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Knight to Pirate: is it Ratbot to the Rescue?

Freuntliche Grüße Kapitän
Gorrion I understand by your Letter that you demand 10,000 ducats for the release of my Consort and her Lordhusband. Mein Gott that is truly an Extraordinary Amount.

I regret to tell you that the Ports within our Kingdom are closed to all Wessels else I would of course have taken Ship at once to proffer Aid and Comfort to my Begleiter. It pains me to confess that I am currently in Straitened Circumstances, as the Tournament Circuit has been closed due to Disease, and this has placed Strains in my ability to gain Prizes & Ransoms of my own, being but a Landloser Ritter. Mein Geliebte Schlachtross is somewhat aged and not Worth enough to sell.
If I were a King such a Ransom would be easy to meet. Perhaps Mein Freund you would consider releasing these two on the Understanding that if I were at some point to take the Throne, I would undertake to remit Double the Amount. After all, it pays to have Friends at Court & not just that of the Hapsburgs. If that appeals not, you should know that my Consort is a Woman of Independent Means & High Honour, both Attractive Qualities that may be relied upon, hence the current Bond between us. I can assure you that the Good Lady can be trusted to be safely released on her own Recognizance to arrange such Payments as she may.
I leave this in your hands and wait to see what God wills
Ratbot von Borg
Ritter der Hand Mich Runter

Tell my lady conzort that I remain her Loyal if Impoverished Servant R

Further Comments
My hand-me-down knight quite rightly points out in his letter to Gorrion that he does not have the wherewithal to pay such a vast amount of ransom, particularly given the current economic situation. After all, it was katherine who promised to be a "generous" consort in the terms of their Bond of Amity Maintenance Protection Help and Supply. And yes, these are his words...mostly...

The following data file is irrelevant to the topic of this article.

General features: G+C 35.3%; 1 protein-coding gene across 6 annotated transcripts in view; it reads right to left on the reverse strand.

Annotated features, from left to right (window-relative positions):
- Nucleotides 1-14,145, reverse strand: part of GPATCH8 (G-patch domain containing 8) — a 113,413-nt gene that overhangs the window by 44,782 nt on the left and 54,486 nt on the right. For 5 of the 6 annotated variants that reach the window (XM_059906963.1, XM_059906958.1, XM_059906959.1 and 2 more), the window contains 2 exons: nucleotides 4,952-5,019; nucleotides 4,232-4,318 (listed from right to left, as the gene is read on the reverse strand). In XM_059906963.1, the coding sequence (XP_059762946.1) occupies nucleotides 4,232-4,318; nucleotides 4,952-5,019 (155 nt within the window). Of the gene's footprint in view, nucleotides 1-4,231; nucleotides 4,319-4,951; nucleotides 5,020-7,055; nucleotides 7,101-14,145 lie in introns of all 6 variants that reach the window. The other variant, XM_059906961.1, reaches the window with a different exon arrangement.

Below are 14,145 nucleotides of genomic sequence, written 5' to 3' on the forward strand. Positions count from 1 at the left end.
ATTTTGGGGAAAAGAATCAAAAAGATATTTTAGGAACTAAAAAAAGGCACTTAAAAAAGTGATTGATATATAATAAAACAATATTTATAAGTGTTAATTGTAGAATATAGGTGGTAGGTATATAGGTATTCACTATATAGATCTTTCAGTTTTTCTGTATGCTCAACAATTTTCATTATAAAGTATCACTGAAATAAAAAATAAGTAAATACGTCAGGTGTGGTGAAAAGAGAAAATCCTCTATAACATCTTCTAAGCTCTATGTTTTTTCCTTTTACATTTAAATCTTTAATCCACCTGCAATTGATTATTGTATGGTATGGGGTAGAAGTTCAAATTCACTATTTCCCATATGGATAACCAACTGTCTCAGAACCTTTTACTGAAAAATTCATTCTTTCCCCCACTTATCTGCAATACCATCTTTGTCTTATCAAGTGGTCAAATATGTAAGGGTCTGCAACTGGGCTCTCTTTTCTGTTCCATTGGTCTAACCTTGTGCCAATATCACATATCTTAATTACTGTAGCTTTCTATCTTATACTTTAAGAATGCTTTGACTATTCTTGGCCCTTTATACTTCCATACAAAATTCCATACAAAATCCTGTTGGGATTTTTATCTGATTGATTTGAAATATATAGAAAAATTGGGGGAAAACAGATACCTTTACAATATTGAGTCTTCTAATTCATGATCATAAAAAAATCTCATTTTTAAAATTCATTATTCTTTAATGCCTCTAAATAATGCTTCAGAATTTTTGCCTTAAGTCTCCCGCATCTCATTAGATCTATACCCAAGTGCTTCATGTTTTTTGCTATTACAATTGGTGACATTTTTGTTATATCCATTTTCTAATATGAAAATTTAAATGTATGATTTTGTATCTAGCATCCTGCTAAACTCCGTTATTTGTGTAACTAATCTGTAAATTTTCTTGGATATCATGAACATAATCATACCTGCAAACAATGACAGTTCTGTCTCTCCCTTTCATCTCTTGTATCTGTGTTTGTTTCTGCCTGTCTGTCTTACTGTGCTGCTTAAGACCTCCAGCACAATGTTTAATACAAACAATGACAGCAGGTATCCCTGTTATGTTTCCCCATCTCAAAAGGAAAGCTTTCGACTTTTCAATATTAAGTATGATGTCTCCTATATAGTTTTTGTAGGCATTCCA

Many thanks to Lady Chunegund for some advice on a suitable German salutation. I threw in some additional terms; please treat any resulting unintentional hilarity as a bonus. The actual letter is penned using the EtBoemieRex font based on a 14th-century Chancery script from the court of German Emperor Charles IV (courtesy of Pia Frauss). I gussied up the initial opening F with a flourish a la Arrighi. The counter-changed eagle sigil is a nod to Ratbot's arms.

If you check the postscript (Tell my lady...), you'll see it is in a different, albeit still German hand (the Pia Frauss aeiou font based on a charter issued by Emperor Frederick III, the Hapsburg one, not the Hohenzollern one -- see Pia's site for the full story there). Clearly Ratbot had a professional pen his letter but thought he'd better add a more personal touch at last minute. That sort of postscript is commonly found in letters throughout period. Is that his initial R at the end or something else?

The letter is closed with a simple fold and tuck and sealed with Sir Radbot's personal seal. Black ribbon was typically used to denote bad news or death; surely this one is used as one of his livery colours...

As for switching from Radbot (registered name) to Ratbot (his preferred usage), well if it's good enough for the Kerrs to drop their r's every now and then, or for Shakespeare to sign himself six different ways, then we shouldn't quibble over what linguists may well technically term an assimilation -- the man is a Borg after all...Though the unfortunate heraldic slip which saw the Good Knight called to Court as Sir Rotbat shouldn't be repeated, now should it.

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katherine is Led Astray

April 13: Did she just call Sir Ratbot a c....?

To the Rychte worshupfull
Syr Radbot von Borg knyghte